When most people look at Brian Boyle, they see a 6'7" 230 pound frame and nothing else.
Boyle is much more than just size; he has speed, quick hands, and intelligence on the ice.
These attributes have led him to high numbers (31-31-62) which has got him recognition as an All-AHL rookie first team player, and an eight game stint with the Kings netting four goals and one assist.
Boyle is even larger than good numbers. Recently the Monarchs have named him an Assistant captain because of his demeanor both on and off the ice.
On the ice, Boyle is a fan favorite because of his efforts to defend his goalies; simply taking his large wingspan and carrying 2-3 players out of the crease by himself. He plays the role of intimidator in scrums, looking downward on all but two AHL opponents, and forcing them out of the scrums.
Less-known to the fans is the weight Brian carries on the power play. After being moved to center about 10 games into the season, the Monarchs saw a spike in power play goals. Boyle uses his large frame to block the view of opposing goalies, which is a large factor in the Monarchs No. 1 ranked AHL power play unit.
Almost every time a power play goal is scored by Manchester, the goalie is frozen because all he can see is number 19. In fact, more than half (16) of Boyle's 31 goals have come on the power plays, many coming from slap shots on the point that made contact with his stick on the way by.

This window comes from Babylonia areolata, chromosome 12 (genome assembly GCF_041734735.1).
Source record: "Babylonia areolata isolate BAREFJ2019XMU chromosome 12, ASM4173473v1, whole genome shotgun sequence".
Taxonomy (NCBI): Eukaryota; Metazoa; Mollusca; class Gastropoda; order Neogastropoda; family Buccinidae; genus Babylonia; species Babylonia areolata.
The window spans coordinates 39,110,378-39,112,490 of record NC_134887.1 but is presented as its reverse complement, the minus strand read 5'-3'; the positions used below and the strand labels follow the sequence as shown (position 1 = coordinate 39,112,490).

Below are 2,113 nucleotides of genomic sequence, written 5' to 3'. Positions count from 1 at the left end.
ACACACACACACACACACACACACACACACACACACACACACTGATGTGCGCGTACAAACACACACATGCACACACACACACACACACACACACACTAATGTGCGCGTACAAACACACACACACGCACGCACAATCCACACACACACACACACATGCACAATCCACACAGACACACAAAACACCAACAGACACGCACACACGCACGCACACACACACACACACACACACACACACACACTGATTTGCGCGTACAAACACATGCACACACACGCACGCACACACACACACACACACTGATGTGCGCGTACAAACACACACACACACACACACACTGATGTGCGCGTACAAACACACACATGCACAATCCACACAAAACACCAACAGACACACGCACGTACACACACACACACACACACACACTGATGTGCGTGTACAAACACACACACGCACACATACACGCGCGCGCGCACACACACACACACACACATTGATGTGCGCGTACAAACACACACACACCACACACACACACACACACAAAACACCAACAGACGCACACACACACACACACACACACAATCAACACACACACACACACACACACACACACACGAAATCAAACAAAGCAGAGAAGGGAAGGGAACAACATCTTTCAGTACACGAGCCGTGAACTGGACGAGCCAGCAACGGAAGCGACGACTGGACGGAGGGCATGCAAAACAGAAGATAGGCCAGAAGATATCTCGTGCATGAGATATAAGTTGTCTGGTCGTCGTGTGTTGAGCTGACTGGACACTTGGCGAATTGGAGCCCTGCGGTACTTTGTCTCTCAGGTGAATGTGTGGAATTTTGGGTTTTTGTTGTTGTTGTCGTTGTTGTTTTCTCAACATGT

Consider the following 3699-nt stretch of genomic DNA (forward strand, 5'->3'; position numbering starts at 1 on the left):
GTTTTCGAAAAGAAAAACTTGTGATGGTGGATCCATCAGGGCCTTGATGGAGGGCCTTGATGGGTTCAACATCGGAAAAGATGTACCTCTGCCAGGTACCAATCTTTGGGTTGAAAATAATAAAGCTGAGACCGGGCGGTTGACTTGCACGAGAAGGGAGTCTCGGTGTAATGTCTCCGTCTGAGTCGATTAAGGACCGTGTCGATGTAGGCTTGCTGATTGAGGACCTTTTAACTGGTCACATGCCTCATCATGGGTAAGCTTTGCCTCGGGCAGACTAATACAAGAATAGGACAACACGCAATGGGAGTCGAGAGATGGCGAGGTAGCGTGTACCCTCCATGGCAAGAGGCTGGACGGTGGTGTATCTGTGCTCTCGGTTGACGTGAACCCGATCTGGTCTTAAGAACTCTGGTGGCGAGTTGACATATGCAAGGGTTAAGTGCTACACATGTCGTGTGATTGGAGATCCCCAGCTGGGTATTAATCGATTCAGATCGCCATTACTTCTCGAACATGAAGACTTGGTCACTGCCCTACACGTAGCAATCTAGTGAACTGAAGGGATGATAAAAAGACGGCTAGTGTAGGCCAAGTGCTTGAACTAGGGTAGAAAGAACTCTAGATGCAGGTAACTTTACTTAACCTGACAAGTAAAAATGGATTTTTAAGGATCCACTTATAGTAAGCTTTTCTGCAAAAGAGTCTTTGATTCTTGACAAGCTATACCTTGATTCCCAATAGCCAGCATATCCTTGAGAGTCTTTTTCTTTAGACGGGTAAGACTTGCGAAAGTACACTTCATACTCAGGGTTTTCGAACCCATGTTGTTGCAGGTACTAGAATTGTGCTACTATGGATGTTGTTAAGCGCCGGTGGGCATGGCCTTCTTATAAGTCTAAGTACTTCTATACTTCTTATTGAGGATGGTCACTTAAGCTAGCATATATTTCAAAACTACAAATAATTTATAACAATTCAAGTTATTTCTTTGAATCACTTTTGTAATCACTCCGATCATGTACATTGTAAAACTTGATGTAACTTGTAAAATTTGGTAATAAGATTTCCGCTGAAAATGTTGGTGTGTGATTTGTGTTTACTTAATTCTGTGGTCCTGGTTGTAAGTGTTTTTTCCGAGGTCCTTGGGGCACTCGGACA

Another aspect of Boyle's on-ice game, is the ability to make everything he does look easy. Fans may see him as an emotionless player, but he is simply concentrating at the highest level. It seems as though he has the ability to slow the game down and see openings and holes developing. His favorite form of scoring even-strength goals is simple wristers from the low slot/circle area, using pinpoint accuracy to hit anything the goalie hasn't covered.
He is also a vacuum for big rebounds. He is always around when a rebound comes off a blocker or pad. His long arms and stick give him many opportunities to bring in those rebounds and stick handle around sprawled goalies.
Off the ice, Boyle is an all-around great guy. He is always willing to participate in the outlandish video shoots that make the Manchester Monarchs so popular in New England. Recently he dressed up as a redneck for the Monarhcs' Mullet Night and lip-synced a country song along side Teddy Purcell, Gabe Gauthier, and a few others.
He is also known for always being happy to stand for pictures at player-signings. Standing up seems to be a popular request, as fans want to compare themselves to a giant. The occasional child runs away, scared of his size, but he simply takes a knee so they can safely get a picture with their favorite player. He does it with a smile every time.
Unfortunately, in game 77 against the Worcester Sharks, Boyle suffered a leg injury, when a Sharks player caught an edge and pinned his leg on the boards. For the sake of the Manchester Monarchs, hopefully Boyle will return on time for the first round of the Calder Cup Playoffs as they will be facing the No. 1 ranked Providence Bruins.
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